You don't have to do that. But just have in your mind, what are the things that you like? What are the things that make you happy? I like makeup. I like lipstick. I like earrings. That makes me happy. It makes me feel like I'm really working and we're not living in an apocalyptic universe that we are right now. It makes me feel less like I'm in a Marvel comic. So that's what I'm going to do. And when other people point that out, I just kind of think, okay, that's the standard you set for yourself. You don't want to do those things. Don't do them. But also don't point out what other people are doing. You try to make them uncomfortable because I'm not asking you why you got a hoodie pulled up over your head. You do you.
It does matter, and unfortunately, yes, people judge you visually, they judge you by the way that you speak, they judge you, as you mentioned, where did you go to school? Where do you live? So all these things come into play, and they're almost amplified by having all these different places that you can have a presence. For me, that's why it's important, show up the way you want to show up. Don't worry what other people are doing. Because if you're comfortable, they become comfortable.
People question you when you seem hesitant. Have you ever stepped out of the dressing room and looked quizzical, and then other people that you didn't even ask start telling you what you think? if you like it, you step out there, my mother taught me this, you step out there like you own the world. Nobody will say a word because they know you love it. You know what I mean? So that's what I try to think about all things. Act like you love it, and then if you want commentary, ask for it, but don't ever step out like, should I be doing this? Yeah, you should, if that's what you want to do.
I love that. And I know for the last 18 months I've always had on my lipstick because it makes me feel me. It is part of my brand.
And I love your lipstick.
Please keep wearing it.
Lipstick and heels, two things you will not catch me without.
Right. The shoes, I don't want to talk about those because I'm sitting in a chair all day.
I do understand. OK, final question, and it is my absolute favorite because we ask it to all of our guests, and I love hearing their answers. So Kyra, what is your superpower? And before you answer, you've got to make sure it's on brand.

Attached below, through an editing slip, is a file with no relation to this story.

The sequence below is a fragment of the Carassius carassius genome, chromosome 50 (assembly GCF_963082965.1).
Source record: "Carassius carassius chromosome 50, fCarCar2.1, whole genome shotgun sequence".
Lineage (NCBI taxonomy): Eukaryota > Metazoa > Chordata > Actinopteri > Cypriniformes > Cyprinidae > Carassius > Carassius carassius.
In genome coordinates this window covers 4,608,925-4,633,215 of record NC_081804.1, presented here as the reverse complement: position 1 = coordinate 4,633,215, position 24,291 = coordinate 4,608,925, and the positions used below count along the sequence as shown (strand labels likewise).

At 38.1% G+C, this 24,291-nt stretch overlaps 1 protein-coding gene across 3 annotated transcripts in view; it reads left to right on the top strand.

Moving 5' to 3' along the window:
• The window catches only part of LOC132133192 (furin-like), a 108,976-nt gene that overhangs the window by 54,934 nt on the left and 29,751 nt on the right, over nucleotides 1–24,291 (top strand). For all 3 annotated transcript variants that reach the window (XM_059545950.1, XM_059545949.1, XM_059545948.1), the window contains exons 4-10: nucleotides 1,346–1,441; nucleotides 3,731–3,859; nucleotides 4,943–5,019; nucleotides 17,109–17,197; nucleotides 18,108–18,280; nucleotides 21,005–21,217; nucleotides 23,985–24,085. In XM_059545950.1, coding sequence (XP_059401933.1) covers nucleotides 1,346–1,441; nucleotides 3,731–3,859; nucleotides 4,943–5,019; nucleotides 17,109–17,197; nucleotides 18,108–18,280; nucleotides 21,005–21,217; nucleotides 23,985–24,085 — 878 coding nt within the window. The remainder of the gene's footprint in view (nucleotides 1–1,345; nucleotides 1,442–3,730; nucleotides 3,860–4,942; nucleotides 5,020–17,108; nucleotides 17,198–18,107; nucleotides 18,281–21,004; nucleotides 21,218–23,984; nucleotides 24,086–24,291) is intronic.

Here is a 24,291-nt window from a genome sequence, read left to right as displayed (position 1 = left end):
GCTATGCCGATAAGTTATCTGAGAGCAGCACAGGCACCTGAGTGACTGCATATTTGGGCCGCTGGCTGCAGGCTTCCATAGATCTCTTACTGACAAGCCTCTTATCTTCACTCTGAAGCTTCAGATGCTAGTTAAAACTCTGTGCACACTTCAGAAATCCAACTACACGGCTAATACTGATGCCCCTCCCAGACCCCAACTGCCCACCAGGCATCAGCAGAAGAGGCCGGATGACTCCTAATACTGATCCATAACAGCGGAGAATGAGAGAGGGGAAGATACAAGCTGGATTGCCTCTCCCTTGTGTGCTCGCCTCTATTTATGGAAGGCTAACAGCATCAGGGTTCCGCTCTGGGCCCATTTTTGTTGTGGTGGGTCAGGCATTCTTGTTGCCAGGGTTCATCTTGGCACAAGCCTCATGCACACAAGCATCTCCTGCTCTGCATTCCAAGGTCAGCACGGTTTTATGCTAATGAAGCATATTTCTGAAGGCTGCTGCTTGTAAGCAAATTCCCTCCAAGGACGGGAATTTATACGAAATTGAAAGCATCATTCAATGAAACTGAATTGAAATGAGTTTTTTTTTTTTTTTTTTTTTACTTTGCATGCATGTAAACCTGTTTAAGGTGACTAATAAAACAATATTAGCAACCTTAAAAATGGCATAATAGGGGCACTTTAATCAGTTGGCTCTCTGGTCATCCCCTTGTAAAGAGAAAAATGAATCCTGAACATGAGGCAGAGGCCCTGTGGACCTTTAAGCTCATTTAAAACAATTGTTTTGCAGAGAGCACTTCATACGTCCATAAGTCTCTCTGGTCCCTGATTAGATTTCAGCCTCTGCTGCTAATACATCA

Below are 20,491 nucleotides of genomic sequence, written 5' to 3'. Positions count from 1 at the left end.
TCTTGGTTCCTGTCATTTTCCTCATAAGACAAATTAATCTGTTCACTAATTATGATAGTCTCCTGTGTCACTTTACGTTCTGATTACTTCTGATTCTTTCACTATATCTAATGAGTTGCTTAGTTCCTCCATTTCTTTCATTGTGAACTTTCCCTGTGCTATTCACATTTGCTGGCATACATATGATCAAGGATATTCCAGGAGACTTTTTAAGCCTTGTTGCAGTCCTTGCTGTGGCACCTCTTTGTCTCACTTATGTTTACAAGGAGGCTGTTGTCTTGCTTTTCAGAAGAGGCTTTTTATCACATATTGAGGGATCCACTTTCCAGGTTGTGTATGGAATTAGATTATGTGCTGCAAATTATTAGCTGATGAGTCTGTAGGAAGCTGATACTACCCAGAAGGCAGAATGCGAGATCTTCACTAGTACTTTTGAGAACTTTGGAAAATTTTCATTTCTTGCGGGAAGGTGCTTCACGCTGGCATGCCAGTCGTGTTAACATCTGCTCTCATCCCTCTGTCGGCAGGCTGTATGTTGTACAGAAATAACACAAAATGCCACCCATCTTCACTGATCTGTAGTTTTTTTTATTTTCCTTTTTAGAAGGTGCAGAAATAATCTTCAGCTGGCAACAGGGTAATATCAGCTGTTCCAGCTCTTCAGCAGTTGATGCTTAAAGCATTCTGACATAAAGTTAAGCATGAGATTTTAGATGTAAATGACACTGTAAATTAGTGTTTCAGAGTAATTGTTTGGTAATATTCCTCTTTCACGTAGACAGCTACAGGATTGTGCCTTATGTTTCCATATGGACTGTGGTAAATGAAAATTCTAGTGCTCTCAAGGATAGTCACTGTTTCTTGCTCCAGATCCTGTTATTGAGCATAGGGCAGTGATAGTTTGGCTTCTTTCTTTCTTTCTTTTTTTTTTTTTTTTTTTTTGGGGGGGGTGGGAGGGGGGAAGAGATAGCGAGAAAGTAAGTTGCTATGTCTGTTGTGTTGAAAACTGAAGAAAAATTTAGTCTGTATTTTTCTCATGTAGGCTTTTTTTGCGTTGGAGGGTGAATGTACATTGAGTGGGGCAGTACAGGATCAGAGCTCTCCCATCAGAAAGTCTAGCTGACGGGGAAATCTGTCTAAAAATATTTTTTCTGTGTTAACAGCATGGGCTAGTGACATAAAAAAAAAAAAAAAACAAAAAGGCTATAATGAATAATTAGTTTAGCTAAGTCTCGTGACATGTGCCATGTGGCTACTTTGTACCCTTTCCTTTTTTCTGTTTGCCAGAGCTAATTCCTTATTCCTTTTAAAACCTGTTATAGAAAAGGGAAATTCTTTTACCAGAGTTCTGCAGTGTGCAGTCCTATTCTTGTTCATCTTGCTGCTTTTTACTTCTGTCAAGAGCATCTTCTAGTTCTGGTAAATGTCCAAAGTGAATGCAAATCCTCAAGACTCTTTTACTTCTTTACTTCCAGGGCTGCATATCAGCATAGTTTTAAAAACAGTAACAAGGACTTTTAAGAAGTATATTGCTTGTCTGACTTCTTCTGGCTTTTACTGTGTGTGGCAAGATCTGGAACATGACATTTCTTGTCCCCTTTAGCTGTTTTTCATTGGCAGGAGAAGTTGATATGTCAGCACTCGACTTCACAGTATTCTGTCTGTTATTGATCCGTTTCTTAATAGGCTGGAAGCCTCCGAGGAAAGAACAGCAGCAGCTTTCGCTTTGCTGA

My superpower is writing. I can write super fast, so I'm like the Flash when it comes to that. But it's also about communicating. One thing, and I love my mom, she's an educator, she loves the fact that I have this flowery vocabulary. Sometimes she wants me to use it more. Hi mom. So I'm like, mom, you know what though? I can, but I also write for clarity, because my whole thing is like bridging understanding. So I don't want to write in a way that doesn't reach people just so I can show off. So my superpower is writing because I feel like I can do it fast, and I think I can also do it effectively, which I think is super important.
I love that superpower. Definitely on brand for you. Kyra, thank you so much for joining us today. You shared so many helpful tips for building our personal brands, and we are so grateful for this time you gave us.
Well, I am so grateful for being here. Great questions, and thanks, I would be happy to come back anytime.
I know this is a popular topic with all of you, so let's hear your questions.
Hi, Ebony. I'm Callie and I'm 16 years old. Is it ever too early to start thinking about a personal brand?
First of all, Callie, hi. Clearly you are a boss in progress, and I love that you are thinking about this, and I'm so glad you asked this question. It is never too early to start thinking about your personal brand. And in this day and age of social media, your digital footprint is a huge part of your brand and can follow you for years to come. I wish more young people were mindful about that, and old people too. So with that said, your brand can evolve over time, and that's okay. So remember to stay flexible and open to change as you learn and grow in your career. Thanks again, Callie, for the question.
I hope you all enjoyed today's conversation. For more Boss Talks, be sure to check back here on Salesforce Plus so you never miss an episode. And to continue boss building, head on over to trailblazer.salesforce.com to join millions of trailblazers who are learning relevant skills and giving back with the Trailblazer community. With that, thank you for tuning into Boss Talks. See you all next time.